With interest rates continuing to be held down at abnormally low levels and countries fighting to make their currencies cheaper than their trading partners, room exists for growth in precious metals, if only from monetary policy influences.  Also, as the economy grows and production remains somewhat constant, peaks will happen, particularly with growth in cars, smartphones and other technologies.

Other Investments and strategies

Let me add a list of a few ideas here for consideration. Active trading strategies use the abilities of experienced traders to move in and out or positions frequently to make money.  Venture capital funds can be risky but if only one in fifteen hits the jackpot, the return can be quite attractive.  Hedge funds are most commonly of the long-short fund of funds variety.  There is a lot of overhead in these deals but they have performed well for the most part, with 2008 a glaring exception.

The point is that investment in the market may make up the majority of your portfolio but some enhancement from other strategies is a good way to smooth out market ups and downs with more consistent returns over time.

Enjoy the ride!

“Invest in a broad array of stocks and bonds and hold them for the long term.” 

Those who held General Motors stock and/or bonds in 2006 might disagree.  Same goes for WorldComm, Enron, Kodak, AT&T, Adelphia Cable, RIM/Blackberry, JCPenney and a host of other disasters.  Corporate bonds are not exempt either, with their tendency for weaker returns over time and being subject to a complete wipe-out in a bankruptcy reorganization, let alone a wholesale liquidation.  The longer term variety can make you money as interest rates decline (principal values increase) but are also be subject to principal erosion when rates head back upwards.  Companies can be affected by changes in technology (Kodak), or outright greed (Enron) and wind up with stock prices in the pennies per share. It a’int pretty out there.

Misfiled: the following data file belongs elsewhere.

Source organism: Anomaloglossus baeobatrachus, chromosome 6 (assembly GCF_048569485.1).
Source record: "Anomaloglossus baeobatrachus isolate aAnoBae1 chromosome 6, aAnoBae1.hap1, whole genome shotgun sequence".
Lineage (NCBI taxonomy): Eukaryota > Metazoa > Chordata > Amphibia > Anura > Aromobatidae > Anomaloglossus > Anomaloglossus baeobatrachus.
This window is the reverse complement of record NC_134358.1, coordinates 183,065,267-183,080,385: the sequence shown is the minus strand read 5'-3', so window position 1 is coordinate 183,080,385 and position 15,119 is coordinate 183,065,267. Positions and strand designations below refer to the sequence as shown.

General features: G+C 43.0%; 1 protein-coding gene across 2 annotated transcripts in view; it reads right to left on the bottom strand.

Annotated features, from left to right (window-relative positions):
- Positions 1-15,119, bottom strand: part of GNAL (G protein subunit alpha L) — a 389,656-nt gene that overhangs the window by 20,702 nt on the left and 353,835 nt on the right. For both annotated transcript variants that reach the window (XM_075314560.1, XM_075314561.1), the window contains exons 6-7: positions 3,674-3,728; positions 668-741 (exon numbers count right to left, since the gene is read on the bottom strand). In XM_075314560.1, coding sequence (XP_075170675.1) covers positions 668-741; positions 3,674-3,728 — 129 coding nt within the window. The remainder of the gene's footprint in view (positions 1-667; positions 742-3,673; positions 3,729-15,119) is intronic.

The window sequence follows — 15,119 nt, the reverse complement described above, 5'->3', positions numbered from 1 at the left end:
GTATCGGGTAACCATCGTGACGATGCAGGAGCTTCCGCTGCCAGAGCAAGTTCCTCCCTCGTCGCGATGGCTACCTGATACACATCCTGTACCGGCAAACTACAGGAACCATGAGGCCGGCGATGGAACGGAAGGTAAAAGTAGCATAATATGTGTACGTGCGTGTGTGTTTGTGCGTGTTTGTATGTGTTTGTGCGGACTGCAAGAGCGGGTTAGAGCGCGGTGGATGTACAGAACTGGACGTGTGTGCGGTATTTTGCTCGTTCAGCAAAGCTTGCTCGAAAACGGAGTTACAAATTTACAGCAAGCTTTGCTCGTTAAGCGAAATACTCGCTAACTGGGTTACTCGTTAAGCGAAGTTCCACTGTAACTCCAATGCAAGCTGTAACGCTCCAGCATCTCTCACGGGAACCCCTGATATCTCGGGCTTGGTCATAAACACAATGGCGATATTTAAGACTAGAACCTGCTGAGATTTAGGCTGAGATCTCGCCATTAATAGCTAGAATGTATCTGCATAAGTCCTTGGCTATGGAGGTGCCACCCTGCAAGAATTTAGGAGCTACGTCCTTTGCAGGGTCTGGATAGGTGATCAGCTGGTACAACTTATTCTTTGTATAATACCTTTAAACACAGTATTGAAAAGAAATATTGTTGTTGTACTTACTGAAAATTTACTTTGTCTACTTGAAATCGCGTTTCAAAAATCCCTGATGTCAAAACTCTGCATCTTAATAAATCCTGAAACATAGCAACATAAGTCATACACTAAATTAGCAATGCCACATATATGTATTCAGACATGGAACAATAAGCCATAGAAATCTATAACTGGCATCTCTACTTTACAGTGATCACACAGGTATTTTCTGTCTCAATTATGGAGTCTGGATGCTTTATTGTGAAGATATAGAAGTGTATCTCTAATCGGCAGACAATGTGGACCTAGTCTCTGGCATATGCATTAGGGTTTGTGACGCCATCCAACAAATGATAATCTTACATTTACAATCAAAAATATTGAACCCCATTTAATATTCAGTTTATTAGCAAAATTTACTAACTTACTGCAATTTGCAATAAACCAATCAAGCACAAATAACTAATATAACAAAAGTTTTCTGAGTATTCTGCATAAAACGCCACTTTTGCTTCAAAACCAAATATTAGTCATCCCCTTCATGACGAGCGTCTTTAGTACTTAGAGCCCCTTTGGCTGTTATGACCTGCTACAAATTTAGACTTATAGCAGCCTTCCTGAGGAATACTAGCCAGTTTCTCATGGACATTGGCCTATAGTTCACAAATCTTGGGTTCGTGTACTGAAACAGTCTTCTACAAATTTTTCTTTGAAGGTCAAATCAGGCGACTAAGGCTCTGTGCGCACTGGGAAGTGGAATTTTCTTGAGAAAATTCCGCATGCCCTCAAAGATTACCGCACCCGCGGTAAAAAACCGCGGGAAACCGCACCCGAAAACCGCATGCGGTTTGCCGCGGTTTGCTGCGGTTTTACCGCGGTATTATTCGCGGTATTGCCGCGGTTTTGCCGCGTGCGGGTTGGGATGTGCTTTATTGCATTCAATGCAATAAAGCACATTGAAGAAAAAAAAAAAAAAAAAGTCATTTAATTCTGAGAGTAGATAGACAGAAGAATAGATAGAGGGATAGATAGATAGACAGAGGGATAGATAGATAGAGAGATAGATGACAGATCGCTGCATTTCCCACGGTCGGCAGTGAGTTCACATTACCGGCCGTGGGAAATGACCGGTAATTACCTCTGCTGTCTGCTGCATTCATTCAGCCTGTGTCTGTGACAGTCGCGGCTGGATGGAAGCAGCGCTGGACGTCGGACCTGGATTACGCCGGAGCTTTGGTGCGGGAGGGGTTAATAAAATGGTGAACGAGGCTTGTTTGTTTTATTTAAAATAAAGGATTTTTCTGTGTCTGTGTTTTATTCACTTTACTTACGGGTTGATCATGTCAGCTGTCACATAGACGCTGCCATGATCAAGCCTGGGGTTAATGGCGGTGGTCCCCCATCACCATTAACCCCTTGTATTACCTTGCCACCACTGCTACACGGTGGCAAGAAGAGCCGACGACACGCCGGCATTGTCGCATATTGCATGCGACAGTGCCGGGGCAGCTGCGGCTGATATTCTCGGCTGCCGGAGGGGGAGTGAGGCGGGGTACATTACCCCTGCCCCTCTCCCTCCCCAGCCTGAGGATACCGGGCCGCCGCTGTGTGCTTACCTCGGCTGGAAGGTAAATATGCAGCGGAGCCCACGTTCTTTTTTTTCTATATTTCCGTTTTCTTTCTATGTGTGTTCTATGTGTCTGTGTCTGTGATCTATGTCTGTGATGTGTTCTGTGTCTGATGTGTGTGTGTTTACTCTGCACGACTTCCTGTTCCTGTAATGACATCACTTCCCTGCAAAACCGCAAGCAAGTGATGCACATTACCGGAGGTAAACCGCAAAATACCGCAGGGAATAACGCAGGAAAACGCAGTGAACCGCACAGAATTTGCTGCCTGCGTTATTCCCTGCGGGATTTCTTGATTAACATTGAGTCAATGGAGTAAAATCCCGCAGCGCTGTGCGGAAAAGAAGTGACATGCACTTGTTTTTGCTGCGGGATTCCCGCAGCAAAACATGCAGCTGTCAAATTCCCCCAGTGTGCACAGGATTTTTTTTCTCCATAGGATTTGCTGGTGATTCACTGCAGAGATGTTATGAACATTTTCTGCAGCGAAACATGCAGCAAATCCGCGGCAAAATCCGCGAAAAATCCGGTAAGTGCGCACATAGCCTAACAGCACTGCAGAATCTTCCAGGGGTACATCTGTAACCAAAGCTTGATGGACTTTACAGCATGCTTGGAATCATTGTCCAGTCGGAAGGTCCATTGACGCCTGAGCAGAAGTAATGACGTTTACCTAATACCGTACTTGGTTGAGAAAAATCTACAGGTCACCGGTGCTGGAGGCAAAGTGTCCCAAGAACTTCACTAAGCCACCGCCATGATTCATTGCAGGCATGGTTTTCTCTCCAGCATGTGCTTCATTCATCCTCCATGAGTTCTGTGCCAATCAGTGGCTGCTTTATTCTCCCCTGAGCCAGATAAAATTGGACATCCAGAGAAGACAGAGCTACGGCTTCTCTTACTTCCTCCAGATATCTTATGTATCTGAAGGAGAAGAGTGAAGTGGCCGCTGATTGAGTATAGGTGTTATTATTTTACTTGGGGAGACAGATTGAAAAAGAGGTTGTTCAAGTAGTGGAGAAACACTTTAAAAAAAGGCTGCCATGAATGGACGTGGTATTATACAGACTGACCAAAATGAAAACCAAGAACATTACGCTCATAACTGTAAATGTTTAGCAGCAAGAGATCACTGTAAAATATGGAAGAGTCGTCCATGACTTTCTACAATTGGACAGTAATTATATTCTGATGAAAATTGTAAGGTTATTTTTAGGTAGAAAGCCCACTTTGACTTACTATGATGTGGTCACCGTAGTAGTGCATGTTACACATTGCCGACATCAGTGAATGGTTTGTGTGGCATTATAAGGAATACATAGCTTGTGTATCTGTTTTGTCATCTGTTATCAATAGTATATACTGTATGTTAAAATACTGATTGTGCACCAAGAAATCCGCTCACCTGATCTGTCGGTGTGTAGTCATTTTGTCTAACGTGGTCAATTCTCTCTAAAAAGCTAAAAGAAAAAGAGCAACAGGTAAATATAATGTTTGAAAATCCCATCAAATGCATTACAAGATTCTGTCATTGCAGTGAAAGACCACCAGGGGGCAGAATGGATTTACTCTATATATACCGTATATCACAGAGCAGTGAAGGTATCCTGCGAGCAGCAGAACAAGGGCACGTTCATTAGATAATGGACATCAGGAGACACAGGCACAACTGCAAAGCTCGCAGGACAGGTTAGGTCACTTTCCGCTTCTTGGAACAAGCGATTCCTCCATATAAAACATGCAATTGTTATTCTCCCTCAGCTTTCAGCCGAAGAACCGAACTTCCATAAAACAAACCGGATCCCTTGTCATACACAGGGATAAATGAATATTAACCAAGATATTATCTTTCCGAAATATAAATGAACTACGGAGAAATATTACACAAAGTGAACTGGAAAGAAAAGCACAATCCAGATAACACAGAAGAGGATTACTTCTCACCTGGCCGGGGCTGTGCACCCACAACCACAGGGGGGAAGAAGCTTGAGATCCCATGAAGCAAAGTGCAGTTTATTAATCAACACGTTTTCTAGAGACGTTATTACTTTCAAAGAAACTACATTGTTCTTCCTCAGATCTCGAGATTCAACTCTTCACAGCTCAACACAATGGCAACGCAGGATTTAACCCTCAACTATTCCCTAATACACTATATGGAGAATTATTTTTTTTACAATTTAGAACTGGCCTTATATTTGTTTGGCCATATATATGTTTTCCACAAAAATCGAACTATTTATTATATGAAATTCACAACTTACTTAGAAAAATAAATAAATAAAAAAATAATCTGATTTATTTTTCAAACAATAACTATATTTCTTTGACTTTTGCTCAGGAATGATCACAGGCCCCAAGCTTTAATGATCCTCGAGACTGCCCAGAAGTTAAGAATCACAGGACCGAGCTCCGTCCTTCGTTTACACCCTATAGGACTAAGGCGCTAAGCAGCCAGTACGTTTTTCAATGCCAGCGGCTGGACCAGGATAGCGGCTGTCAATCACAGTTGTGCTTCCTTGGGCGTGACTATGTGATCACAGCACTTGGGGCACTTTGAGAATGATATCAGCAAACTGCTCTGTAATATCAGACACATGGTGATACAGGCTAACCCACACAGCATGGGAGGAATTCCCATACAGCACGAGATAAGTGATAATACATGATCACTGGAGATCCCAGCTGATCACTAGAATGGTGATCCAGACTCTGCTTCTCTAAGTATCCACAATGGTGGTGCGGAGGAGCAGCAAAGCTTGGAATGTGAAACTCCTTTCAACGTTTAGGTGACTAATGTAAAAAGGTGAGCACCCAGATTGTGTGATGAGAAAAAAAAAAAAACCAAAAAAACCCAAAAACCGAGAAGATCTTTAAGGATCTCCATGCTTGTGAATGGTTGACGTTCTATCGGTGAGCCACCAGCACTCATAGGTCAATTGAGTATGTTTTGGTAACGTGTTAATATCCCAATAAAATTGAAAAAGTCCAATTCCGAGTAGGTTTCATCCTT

An important question is why you are investing.  For an endowment, the answer is to provide a steady source of income while growing the overall value by an amount that exceeds inflation.  We don’t invest because we believe in the stock or bond markets and want capitalism to spread the wide world over.  We don’t believe in certain companies or industries as the exemplification of goodness.  Our goal is to make money – legitimately, mind you – but still make money.

In my travels, I find it fascinating how few endowments ever exceed the performance of the S&P 500 index.  The reason, I posit, is that this index captures the influence of the overall economy while allowing participation in some of the super star stocks of any given time period.  That is, out of these 500 stocks, a few are bound to break out and deliver returns that far exceed economic growth.  You know the stories of companies that experience a doubling or quadrupling in one year.  Chances are your value-based investment manager will not pick them.  The S&P 500 does, however.  Mind you, the influence of one stock on your overall return is quite small but it is an influence, nonetheless.

Consider that the average annual rate of return for the S&P 500 was 9.63% over the 38 year period from the beginning of 1975 through the end of 2012.  Since losses have a greater impact on returns than gains (see explanation below), the compound annual growth rate was 8.32% for the same period. By contrast, compound annual growth for CPI was 3.99%. Not to beat a dead horse but you could have had an annual spending rate of 3.3% over that period of time and covered inflation while adding 1% of real growth to endowed assets.  Instead, institutions were busy spending 6% and had to curtail spending when endowments inevitably went underwater during the loss years.